The genesis for Other Voices Books was the literary magazine Other Voices (1984-2007) by the magazine’s Editor Gina Frangello and a contributing editor, Stacey Bierlein. The mission of the press is to champion short fiction, whether in short stories, novels in stories, or themed anthologies. They feel this is an important goal in an industry that, as they say, “has increasingly marginalized the short story form.” It all started when they held a contest and published the winning short story collection as a book. That first book, “Simply,” ended up the only indie book to be a SCIBA Award finalist that year. Frangello tells me that their “interest is in bold and vibrant literary fiction that is rich in character, takes emotional risks, and is accessible and engaging.”

Another thing I find very interesting about Other Voices (although maybe this is just me, dork that I am), is their operating model. They were essentially the first imprint of Dzanc Books, another independent publisher. There are now 7 not-for-profit imprints of Dzanc, which now all collaborate on printing, design, and marketing, and share a distribution channel. I could be wrong, but this seems like an incredibly smart model for a boutique press like Other Voices which publishes 1 or 2 titles every year, giving that author or two their full attention.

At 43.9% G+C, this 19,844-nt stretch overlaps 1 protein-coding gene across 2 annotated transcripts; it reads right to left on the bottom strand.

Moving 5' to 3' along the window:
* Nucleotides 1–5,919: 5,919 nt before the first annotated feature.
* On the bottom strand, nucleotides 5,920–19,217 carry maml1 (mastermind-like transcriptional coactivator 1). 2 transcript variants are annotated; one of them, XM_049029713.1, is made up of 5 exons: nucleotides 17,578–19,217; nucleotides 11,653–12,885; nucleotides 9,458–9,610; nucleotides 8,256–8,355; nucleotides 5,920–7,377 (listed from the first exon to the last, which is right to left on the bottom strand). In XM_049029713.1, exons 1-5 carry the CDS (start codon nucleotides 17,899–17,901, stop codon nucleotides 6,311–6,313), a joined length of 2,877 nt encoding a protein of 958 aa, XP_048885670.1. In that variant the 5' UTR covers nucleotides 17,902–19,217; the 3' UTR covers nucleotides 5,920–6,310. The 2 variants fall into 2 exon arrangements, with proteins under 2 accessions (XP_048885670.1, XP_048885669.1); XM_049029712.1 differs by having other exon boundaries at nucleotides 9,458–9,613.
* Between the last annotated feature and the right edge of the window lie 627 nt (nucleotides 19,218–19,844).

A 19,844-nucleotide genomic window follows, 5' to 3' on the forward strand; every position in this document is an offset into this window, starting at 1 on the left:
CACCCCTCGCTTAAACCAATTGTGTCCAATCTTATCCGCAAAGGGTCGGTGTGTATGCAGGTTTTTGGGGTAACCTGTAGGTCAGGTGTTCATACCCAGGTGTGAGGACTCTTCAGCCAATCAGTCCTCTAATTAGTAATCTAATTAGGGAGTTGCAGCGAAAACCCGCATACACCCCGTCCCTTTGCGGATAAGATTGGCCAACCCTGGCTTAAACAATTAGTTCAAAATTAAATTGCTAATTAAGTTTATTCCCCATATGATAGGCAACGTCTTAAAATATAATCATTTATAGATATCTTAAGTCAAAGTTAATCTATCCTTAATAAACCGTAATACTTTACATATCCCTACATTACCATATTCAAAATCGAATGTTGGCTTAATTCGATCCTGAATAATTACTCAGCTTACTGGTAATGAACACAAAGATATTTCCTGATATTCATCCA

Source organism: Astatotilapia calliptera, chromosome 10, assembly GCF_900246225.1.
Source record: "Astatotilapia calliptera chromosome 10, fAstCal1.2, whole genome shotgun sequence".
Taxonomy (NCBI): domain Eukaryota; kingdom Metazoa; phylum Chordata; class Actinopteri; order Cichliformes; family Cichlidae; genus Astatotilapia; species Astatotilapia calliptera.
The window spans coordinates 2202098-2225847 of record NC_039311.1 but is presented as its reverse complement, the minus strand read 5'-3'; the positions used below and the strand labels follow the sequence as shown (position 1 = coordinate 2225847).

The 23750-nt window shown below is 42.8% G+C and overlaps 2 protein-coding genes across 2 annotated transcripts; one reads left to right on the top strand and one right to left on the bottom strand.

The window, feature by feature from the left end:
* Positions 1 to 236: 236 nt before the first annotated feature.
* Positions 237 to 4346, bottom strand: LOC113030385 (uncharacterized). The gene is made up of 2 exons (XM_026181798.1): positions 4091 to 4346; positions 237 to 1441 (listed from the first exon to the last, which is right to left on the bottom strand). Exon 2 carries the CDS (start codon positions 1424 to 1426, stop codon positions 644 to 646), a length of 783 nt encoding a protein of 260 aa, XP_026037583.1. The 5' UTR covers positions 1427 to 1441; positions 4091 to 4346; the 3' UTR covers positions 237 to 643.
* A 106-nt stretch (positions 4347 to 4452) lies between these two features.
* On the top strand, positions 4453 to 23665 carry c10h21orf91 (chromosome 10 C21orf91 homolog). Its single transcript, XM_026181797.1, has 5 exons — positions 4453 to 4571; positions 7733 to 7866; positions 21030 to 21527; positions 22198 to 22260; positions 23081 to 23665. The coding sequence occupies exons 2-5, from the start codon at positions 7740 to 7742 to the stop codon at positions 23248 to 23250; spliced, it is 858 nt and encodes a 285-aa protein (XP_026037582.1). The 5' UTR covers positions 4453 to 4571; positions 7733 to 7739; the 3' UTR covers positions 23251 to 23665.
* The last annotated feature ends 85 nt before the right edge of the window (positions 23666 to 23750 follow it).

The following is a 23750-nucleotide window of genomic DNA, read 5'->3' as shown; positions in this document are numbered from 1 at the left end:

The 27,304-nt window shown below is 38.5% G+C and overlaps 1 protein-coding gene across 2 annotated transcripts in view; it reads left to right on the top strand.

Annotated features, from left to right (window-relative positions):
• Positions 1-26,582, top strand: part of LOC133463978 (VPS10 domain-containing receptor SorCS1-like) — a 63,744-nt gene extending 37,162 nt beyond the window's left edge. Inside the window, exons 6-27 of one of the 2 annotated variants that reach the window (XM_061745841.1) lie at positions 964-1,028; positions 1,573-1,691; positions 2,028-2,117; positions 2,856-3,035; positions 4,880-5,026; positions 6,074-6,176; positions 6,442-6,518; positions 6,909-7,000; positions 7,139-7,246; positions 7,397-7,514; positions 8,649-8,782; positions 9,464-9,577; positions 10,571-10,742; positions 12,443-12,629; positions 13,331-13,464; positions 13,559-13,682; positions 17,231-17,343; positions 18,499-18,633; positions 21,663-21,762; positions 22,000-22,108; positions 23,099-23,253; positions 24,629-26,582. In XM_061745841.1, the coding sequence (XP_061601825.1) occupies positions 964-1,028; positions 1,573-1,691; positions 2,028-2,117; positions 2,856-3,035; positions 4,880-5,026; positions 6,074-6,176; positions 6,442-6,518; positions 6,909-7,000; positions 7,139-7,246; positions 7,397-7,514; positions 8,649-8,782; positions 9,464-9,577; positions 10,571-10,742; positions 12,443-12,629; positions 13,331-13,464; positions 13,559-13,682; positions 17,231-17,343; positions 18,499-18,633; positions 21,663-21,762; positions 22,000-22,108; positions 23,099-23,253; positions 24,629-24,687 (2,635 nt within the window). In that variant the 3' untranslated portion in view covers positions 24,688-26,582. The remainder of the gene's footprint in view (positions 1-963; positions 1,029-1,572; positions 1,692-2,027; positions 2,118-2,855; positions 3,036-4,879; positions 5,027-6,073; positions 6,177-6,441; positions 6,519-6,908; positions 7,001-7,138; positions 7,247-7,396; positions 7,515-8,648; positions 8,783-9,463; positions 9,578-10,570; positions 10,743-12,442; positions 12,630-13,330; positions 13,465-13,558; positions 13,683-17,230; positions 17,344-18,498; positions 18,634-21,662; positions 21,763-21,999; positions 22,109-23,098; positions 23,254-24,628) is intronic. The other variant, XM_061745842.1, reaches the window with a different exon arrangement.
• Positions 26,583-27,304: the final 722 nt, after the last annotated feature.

Other Voices’ books, beginning with the most recent:
Currency” by Zoe Zolbrod* (Chicago author)
Other Resort Cities” by Tod Goldberg – one of the stories from this collection has been optioned by FX for a tv series
How to Hold a Woman” by Billy Lombardo (Chicago author)
Things That Pass for Love” by Allison Amend – IPPY Bronze Medal winner (Chicago author)
A Stranger Among Us: Stories of Cross-Cultural Collision and Connection” edited by Stacy Bierlein – IPPY Gold Medal and International Book Award winner
O Street” by Corina Wycoff – Lambda Award finalist
Simplify” by Tod Goldberg – SCIBA Award finalist

*Note: “Currency” is Other Voices Books’ first novel, and the first book in their Morgan Street International Novel series. They are in the process of expanding their vision to include novels set outside of the United States, another area in which they feel American literature is in deficit.

Addicting Series – The Results